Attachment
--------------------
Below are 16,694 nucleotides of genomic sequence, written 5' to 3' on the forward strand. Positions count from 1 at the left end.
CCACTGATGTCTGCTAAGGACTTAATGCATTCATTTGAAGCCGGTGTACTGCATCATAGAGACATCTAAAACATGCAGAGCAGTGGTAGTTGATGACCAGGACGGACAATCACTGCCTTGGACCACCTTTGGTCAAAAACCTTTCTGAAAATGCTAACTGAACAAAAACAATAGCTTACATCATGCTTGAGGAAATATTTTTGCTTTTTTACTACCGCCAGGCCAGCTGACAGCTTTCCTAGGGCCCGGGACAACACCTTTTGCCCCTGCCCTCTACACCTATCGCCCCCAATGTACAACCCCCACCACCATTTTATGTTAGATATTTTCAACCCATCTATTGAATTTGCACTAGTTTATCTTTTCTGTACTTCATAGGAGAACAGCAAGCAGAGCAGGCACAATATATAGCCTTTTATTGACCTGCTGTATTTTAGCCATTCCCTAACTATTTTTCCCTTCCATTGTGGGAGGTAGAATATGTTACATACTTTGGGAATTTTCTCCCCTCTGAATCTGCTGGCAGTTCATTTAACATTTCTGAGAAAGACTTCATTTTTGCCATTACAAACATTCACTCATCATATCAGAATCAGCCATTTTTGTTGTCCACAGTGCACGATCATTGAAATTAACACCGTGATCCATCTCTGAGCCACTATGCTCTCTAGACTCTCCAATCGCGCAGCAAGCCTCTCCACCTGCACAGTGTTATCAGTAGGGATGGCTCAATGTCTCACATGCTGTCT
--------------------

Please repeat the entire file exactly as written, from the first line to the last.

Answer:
Below are 16,694 nucleotides of genomic sequence, written 5' to 3' on the forward strand. Positions count from 1 at the left end.
CCACTGATGTCTGCTAAGGACTTAATGCATTCATTTGAAGCCGGTGTACTGCATCATAGAGACATCTAAAACATGCAGAGCAGTGGTAGTTGATGACCAGGACGGACAATCACTGCCTTGGACCACCTTTGGTCAAAAACCTTTCTGAAAATGCTAACTGAACAAAAACAATAGCTTACATCATGCTTGAGGAAATATTTTTGCTTTTTTACTACCGCCAGGCCAGCTGACAGCTTTCCTAGGGCCCGGGACAACACCTTTTGCCCCTGCCCTCTACACCTATCGCCCCCAATGTACAACCCCCACCACCATTTTATGTTAGATATTTTCAACCCATCTATTGAATTTGCACTAGTTTATCTTTTCTGTACTTCATAGGAGAACAGCAAGCAGAGCAGGCACAATATATAGCCTTTTATTGACCTGCTGTATTTTAGCCATTCCCTAACTATTTTTCCCTTCCATTGTGGGAGGTAGAATATGTTACATACTTTGGGAATTTTCTCCCCTCTGAATCTGCTGGCAGTTCATTTAACATTTCTGAGAAAGACTTCATTTTTGCCATTACAAACATTCACTCATCATATCAGAATCAGCCATTTTTGTTGTCCACAGTGCACGATCATTGAAATTAACACCGTGATCCATCTCTGAGCCACTATGCTCTCTAGACTCTCCAATCGCGCAGCAAGCCTCTCCACCTGCACAGTGTTATCAGTAGGGATGGCTCAATGTCTCACATGCTGTCT